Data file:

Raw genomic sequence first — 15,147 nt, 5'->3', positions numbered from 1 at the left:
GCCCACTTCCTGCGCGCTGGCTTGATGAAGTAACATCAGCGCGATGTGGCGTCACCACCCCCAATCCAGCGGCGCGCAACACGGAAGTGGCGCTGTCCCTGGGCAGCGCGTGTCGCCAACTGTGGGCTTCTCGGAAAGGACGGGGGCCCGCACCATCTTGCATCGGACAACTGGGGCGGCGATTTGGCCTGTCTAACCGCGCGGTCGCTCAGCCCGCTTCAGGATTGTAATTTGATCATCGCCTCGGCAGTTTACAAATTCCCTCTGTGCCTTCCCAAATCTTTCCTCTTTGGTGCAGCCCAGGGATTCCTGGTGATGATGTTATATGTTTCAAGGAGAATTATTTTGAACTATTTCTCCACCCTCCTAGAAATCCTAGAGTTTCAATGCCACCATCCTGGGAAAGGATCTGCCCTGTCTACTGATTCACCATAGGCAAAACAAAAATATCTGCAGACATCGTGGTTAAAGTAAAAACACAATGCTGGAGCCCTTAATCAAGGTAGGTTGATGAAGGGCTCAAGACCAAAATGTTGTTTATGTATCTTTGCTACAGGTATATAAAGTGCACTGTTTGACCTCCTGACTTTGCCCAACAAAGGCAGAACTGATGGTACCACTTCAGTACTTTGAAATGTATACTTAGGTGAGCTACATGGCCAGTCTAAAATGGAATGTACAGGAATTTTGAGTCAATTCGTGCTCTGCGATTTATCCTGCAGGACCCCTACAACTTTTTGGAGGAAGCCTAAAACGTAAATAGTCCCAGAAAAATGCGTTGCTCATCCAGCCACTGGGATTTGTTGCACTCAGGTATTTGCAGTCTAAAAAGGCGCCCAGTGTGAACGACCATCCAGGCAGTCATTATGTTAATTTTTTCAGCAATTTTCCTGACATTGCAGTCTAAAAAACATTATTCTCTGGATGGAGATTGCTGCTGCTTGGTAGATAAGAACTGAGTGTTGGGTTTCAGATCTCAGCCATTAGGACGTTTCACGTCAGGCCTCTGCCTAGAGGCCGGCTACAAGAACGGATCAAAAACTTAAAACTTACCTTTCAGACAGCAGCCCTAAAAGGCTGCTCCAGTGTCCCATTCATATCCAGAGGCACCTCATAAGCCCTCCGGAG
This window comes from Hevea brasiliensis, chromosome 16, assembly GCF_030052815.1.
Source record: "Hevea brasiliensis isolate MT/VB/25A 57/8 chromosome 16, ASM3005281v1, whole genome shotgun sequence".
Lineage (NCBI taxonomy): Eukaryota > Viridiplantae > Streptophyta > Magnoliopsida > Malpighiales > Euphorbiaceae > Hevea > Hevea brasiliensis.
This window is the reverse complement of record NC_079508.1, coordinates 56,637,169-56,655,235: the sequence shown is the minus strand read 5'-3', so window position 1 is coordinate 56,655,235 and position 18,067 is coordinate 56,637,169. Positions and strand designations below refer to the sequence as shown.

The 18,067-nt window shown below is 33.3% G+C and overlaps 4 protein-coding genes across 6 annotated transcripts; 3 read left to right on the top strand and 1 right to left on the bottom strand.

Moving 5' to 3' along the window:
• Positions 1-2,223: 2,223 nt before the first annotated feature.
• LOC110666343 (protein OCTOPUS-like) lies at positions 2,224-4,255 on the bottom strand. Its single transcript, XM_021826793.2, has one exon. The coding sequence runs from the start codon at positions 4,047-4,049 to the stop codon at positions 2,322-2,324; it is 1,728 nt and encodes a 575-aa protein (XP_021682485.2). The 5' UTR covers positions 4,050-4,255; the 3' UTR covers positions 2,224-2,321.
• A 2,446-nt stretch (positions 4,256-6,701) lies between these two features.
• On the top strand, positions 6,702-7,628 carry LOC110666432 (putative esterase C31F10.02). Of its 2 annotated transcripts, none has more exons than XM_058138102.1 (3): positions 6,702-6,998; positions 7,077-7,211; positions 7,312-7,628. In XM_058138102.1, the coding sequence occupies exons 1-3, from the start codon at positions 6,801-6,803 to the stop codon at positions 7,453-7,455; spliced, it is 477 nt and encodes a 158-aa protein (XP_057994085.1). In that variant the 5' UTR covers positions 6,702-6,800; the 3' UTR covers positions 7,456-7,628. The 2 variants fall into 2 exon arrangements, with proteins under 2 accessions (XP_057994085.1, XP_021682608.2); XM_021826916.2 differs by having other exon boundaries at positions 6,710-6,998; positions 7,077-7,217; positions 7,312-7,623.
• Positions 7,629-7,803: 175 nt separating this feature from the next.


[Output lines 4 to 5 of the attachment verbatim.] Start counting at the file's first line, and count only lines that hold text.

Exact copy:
Source record: "Hevea brasiliensis isolate MT/VB/25A 57/8 chromosome 16, ASM3005281v1, whole genome shotgun sequence".
Lineage (NCBI taxonomy): Eukaryota > Viridiplantae > Streptophyta > Magnoliopsida > Malpighiales > Euphorbiaceae > Hevea > Hevea brasiliensis.